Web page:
Erica Werner, Associated Press
Erica Werner, Associated Press
WASHINGTON — The multiplying tentacles of the Harvey Weinstein sex abuse scandal have touched a former president, a former presidential candidate and now a former presidential adviser.
Steve Bannon, the former Trump White House chief strategist and current head of Breitbart News, is the latest politico touched by the scandal. Bannon, whose website has hammered Democrats for accepting Weinstein’s political donations, himself profited from a relationship with the movie mogul, in an ill-fated joint venture more than a decade ago.
Bannon served as chairman of a small company that distributed DVDs and home videos, and went into business in 2005 with The Weinstein Co., led by Harvey Weinstein and his brother Bob. The Weinsteins became 70 percent owners of the now defunct venture, Genius Products.
The connection highlights the breadth of a scandal that has tainted an array of leading Democrats, including Hillary Clinton and Barack Obama, who were friendly with Weinstein and accepted his campaign donations.
Clinton and Obama have both issued statements denouncing Weinstein’s actions in the wake of The New York Times’ reporting about his serial sexual assaults on women. Other leading Democrats, including Senate Minority Leader Chuck Schumer of New York and Sen. Elizabeth Warren of Massachusetts, have announced plans to donate his campaign contributions to charities.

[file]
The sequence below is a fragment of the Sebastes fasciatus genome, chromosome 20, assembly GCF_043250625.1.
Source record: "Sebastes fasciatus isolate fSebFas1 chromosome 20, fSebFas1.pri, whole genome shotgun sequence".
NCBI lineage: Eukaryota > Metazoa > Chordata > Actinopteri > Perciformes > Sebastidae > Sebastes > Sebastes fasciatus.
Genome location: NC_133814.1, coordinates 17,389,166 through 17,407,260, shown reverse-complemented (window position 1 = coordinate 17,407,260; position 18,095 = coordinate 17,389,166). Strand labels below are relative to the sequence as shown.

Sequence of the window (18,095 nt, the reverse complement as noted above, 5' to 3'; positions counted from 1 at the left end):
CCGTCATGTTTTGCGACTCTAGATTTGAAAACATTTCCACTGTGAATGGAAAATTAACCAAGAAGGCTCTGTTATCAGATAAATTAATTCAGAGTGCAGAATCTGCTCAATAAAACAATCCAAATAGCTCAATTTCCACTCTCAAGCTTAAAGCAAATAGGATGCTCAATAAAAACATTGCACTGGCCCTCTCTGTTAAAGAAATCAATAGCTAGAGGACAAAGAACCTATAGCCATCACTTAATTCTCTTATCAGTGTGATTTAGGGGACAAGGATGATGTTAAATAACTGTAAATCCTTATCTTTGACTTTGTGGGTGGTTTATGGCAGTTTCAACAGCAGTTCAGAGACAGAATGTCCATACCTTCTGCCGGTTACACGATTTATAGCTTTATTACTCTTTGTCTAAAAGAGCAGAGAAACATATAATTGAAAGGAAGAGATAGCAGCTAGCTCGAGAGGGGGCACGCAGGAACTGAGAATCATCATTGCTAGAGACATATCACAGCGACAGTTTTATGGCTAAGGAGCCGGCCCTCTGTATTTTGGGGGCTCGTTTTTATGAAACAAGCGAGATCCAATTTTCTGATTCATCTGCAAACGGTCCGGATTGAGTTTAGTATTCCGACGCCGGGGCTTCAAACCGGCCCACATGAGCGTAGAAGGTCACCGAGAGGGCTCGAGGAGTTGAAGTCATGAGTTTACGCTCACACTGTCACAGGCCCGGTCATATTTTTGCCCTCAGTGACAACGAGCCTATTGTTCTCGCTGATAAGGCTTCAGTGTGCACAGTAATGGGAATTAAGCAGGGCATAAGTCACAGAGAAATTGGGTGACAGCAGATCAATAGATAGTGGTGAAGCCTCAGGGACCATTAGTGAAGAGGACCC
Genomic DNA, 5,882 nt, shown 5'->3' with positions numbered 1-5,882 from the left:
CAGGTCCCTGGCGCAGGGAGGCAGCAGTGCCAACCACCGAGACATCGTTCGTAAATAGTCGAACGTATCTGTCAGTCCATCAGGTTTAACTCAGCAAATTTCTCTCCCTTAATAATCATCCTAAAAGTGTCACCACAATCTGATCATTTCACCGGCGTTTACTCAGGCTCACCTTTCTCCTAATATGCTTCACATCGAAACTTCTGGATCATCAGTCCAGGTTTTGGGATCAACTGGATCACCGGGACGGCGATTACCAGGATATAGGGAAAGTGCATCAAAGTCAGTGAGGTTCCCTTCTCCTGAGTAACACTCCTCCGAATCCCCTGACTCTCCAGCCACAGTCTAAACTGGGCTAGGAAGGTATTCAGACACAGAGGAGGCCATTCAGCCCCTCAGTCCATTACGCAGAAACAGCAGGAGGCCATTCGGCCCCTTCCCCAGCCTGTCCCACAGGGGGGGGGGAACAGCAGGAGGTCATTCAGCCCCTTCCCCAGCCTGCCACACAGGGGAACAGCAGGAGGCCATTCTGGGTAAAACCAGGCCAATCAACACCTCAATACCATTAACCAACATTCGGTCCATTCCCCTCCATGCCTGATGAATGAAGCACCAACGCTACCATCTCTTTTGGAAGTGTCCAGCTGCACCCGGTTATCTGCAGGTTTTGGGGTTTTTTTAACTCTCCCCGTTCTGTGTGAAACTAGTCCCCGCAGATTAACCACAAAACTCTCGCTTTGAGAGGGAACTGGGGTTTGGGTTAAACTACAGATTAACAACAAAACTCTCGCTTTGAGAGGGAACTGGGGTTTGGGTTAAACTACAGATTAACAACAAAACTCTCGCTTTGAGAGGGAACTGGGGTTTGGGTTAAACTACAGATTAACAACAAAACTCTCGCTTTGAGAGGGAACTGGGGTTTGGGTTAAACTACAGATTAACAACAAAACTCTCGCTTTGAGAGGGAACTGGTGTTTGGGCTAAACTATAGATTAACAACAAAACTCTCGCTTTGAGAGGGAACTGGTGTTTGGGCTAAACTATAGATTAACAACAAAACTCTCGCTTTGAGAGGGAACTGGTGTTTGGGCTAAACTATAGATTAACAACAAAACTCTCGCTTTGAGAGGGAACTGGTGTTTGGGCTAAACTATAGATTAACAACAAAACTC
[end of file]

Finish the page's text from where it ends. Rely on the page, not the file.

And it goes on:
Bannon was not immediately available to comment, according to a spokeswoman.
The ties to Weinstein open Bannon up to charges of hypocrisy given Breitbart’s intense focus on the scandal and its political fallout. In recent days the site has featured a blog with live updates on the story; headlines calling out Obama, Clinton and top Democrats for their ties to the producer; and stories attacking other news outlets for failing to cover the scandal with the same ferocity as Breitbart.
On Tuesday, The New Yorker reported new allegations of rape, which Weinstein has denied. Judy Woodruff talks to Ronan Farrow of The New Yorker to learn more about the revelations.
The connection between Bannon and Weinstein began more than a decade ago when Bannon, who had been a Goldman Sachs banker, was dabbling in Hollywood investments. Transcripts of investor conference calls at the time show Bannon enthusing about the business opportunities with the Weinsteins.
“We are extremely honored to be in business with the new Weinstein Company,” Bannon told investors in one such call, declaring that “the Weinsteins have the most impressive track record in the film industry” and that “Bob and Harvey are two of the most prolific studio heads in the history of Hollywood.”
Ultimately, Genius Products ended up in bankruptcy in 2011, but not before Bannon reported substantial revenues from the venture. His company Bannon Strategic Advisers had a consulting agreement worth $500,000 with Genius Products in 2006, and he was awarded bonuses of more than $200,000, according to SEC filings. Bannon also was awarded stock options in 2005 that were valued at well over $1 million at the time.
Weinstein has been fired as co-chairman from The Weinstein Co. The company’s board of directors has strongly denied that it knew about Weinstein’s behavior, which allegedly stretched back decades.
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